According to the report, “This cycle persists because educators lack the shared language, incentives, and mechanisms to document their experiences with edtech and to share lessons learned with other educators working in similar schools and districts.”

Ultimately, the EdTech Genome Project built a sector-wide consensus outlining the 10 consequential context variables, definitions, and instruments to measure how school contexts vary in ways that influence the success or failure of edtech in the classroom.

These variables include:

  • Vision for teaching and learning
  • Selection processes
  • Teacher agency
  • Infrastructure and operations
  • Implementation systems and processes
  • Staff culture
  • Teacher beliefs and knowledge
  • Strategic leadership support
  • Professional learning
  • Competing priorities

Moving forward, the EdTech Evidence Exchange reports it is launching a massive effort to incentivize and collect implementation data from hundreds of thousands of educators nationwide trained to use the new tools to describe, measure, and document their experiences with various, specific technologies.

Upon data reaching critical mass, it will be leveraged to identify, scale, and implement best practices for educators based on the experiences of those working in similar schools and districts.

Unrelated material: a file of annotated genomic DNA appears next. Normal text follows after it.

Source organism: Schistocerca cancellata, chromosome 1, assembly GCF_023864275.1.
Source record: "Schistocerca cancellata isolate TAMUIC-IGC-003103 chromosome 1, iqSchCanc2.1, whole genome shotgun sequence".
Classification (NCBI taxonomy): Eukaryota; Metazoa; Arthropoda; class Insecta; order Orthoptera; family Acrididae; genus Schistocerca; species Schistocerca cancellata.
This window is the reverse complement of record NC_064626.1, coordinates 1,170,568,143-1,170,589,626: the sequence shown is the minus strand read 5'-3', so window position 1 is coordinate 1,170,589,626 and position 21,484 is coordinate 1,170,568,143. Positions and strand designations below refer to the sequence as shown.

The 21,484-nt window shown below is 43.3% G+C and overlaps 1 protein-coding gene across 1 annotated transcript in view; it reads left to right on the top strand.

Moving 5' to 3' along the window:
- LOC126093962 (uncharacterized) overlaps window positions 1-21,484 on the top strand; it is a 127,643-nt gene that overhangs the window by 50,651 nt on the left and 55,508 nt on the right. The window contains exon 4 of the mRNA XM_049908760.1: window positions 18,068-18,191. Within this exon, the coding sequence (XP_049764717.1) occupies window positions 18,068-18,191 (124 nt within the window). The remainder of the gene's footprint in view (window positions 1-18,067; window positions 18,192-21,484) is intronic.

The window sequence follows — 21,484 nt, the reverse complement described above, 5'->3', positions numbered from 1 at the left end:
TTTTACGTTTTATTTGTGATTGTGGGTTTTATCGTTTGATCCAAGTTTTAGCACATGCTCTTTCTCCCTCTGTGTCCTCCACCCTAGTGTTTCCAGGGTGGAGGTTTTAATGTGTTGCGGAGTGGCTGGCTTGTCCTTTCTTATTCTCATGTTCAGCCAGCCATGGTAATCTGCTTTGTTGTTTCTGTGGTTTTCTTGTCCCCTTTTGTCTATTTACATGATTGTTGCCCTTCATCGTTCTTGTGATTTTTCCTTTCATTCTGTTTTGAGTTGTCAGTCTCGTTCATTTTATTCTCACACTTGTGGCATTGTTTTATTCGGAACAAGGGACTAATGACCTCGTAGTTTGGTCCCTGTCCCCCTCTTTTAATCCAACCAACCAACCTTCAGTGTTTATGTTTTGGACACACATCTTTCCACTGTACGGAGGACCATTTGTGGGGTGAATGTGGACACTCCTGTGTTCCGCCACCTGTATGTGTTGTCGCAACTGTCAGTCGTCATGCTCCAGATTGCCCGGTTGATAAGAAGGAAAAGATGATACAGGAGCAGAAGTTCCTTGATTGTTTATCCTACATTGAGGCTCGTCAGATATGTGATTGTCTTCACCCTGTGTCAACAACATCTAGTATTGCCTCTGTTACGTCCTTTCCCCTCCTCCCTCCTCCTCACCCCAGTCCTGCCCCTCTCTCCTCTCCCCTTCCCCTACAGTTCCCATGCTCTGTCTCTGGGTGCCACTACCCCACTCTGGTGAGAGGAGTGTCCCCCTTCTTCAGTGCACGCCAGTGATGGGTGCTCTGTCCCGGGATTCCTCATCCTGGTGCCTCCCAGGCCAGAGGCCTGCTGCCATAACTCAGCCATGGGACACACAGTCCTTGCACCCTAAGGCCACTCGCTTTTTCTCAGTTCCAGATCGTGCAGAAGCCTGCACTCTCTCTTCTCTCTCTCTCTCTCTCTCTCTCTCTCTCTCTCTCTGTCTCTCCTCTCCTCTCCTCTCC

Tomasik spoke with OnlineEducation further on the findings of the report and what this means for students, teachers, and stakeholders in education.

Q&A with Christine Tomasik of the EdTech Evidence Exchange Which findings outlined by the report did you find the most striking? Why?

Tomasik: In many ways, the most striking findings are the ones that led to the creation of the EdTech Genome Context Framework and Inventory in the first place.

An analysis we conducted last year found that the U.S. spends between $26 billion and $41 billion annually on education technology—with almost no information about what tools actually work, where, or why. Unfortunately, the vast majority of that edtech is underused, inequitably used, or ineffectively used.

This should be a wake-up call for policymakers, education leaders, and advocates throughout the country: unless somebody takes action to help answer these questions about what technology works in which contexts, we’ll continue spending money on tools that don’t help students as much as they should. In what ways are the educational community and government stakeholders planning to use the study’s findings to improve existing programs, create new opportunities, or address issues in their operations?

Tomasik: That’s the part of the work that we are just beginning now, and we’re very excited about it! In the coming months, we’ll be launching our first data collection efforts with educators in a number of states (to be announced this fall).

Using the Context Inventory from the Genome Project and other tools we’ve developed, teachers and leaders will document their experiences with edtech in specific contexts. We are building a national repository of evidence about which tools work in which conditions.

Over the coming months and years, we’ll continue to expand that work, gathering data from teachers and school leaders around the country to help other educators working in similar school and district contexts make more informed edtech decisions.